New Mexico’s first female land commisioner pushes for inclusive pronouns
Stephanie Garcia Richard, elected last year as New Mexico’s first female state land commissioner, heads an agency that has rules referring to the commissioner as “he” or “him.”
And those written rules governing activities of the State Land Office, an agency created before women had the right to vote, seemingly assume that anyone who wants to lease state trust land or mineral rights under her management is male.
Garcia Richard said she wants to eliminate the use of gender-specific pronouns and replace them with references such as “the commissioner” or “the applicant” or “the lessee.”
She has scheduled a public meeting to discuss the proposed changes on Friday morning in Santa Fe.
“The land office was created over 120 years ago, and there was never a woman elected to the office until 2018,” Garcia Richard said in announcing the hearing. “It is not surprising that the language in the rules that govern this office do not reflect the 21st century.”
She added, “I may be the first woman land commissioner, but I do not intend to be the last, and so this change is necessary for those that come after my tenure.”
One example of language that would be changed is a section that says, “The commissioner reserves the right to issue leases for a primary or fixed term less than 10 years when under the circumstances he deems a shorter term to be in the best interest of the trust.” Garcia Richard wants to strike the “he” and replace it with “the commissioner.”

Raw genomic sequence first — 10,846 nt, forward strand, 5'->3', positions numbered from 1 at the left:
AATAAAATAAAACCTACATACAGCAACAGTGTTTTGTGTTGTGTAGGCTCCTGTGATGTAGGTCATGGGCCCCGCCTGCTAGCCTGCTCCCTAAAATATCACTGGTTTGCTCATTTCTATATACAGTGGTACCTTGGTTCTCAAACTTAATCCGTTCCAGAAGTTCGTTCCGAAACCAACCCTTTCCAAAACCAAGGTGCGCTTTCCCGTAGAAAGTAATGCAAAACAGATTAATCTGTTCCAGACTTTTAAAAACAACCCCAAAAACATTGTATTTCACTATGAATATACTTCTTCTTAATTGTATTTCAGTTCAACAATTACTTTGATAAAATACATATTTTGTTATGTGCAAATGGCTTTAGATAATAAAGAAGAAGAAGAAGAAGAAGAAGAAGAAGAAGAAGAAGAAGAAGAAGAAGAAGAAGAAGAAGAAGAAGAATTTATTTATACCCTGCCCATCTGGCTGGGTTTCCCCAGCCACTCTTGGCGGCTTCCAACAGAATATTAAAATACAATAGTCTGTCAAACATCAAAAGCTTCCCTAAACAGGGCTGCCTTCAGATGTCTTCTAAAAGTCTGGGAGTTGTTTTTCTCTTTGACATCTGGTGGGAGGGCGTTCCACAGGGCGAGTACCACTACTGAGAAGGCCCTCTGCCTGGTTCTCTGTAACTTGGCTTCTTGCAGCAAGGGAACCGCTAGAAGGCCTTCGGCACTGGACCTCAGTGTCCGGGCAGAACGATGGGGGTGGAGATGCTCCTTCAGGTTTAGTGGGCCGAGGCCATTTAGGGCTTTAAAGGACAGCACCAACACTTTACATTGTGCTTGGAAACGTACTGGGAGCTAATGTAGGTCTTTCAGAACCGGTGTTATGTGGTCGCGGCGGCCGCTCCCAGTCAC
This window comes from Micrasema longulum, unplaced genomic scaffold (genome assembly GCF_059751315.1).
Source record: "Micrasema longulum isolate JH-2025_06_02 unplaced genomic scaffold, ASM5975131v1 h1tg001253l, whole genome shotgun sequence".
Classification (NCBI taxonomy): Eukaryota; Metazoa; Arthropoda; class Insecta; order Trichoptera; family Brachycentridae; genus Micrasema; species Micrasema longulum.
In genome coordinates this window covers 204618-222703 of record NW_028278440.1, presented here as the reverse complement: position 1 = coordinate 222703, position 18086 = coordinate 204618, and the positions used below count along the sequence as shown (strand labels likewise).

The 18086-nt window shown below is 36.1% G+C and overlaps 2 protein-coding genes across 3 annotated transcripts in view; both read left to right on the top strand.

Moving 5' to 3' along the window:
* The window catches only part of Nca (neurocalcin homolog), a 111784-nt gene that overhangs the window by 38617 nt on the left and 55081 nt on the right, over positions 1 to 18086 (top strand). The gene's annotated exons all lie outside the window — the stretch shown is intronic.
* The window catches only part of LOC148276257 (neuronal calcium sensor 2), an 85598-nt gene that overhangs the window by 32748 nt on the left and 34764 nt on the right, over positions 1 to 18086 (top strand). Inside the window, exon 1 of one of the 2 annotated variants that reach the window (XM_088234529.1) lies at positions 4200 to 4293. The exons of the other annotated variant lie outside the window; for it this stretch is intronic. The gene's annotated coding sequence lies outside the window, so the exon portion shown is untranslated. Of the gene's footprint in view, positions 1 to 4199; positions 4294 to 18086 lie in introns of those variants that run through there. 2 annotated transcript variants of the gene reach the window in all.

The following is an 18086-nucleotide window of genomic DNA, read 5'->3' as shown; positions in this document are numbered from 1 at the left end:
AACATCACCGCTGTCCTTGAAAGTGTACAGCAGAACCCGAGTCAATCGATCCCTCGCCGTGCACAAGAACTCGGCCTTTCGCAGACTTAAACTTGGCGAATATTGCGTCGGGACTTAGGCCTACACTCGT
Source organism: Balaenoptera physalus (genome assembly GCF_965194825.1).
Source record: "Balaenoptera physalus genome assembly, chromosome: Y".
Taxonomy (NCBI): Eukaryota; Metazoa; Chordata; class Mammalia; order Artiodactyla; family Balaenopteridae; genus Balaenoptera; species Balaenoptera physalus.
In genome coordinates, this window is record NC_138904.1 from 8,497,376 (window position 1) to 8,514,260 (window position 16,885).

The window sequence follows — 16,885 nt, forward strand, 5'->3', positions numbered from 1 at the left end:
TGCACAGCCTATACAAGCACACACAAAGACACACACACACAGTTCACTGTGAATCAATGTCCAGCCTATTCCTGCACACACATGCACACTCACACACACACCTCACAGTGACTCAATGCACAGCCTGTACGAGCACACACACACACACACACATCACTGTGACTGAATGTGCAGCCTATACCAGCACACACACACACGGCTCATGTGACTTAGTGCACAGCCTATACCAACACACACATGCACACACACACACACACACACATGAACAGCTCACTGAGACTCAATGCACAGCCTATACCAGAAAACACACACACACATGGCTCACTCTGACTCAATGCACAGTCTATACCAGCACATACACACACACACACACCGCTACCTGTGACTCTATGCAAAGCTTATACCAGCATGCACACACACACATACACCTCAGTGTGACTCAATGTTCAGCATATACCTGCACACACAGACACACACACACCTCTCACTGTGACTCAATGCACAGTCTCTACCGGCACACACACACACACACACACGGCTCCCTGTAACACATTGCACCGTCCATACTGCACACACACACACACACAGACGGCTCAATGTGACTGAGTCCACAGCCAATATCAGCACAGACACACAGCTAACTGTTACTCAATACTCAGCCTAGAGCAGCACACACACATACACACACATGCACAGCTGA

The State Land Office is hardly the only public body in the state guided by documents that employ masculine pronouns. In the state constitution, there’s a section that reads: “If any senator or representative permanently removes his residence from or maintains no residence in the district from which he was elected, then he shall be deemed to have resigned.”
The state Legislature began grappling with such antiquated pronouns in state statutes in 2013. That year, lawmakers passed — without a single dissenting vote in either chamber — Senate Bill 232, sponsored by Sen. John Sapien, D-Corrales, which mandated that the Legislative Council Service use gender-neutral language in drafting new legislation, except when language is intended or required to be gender-specific or the intended meaning would otherwise be altered.
The measure was signed into law by Gov. Susana Martinez, the state’s first female governor.
A fiscal impact report on the bill said the legislation “puts into statute a practice that is currently being employed.”
Raúl Burciaga, director of the Legislative Council Service, said Thursday that when the Legislature amends or updates old laws that contain obsolete gender-specific pronouns, bill drafters change those throughout the statute being amended.
The hearing on changes proposed by Garcia Richard is scheduled for 8:30 a.m. at the State Land Office, 310 Old Santa Fe Trail.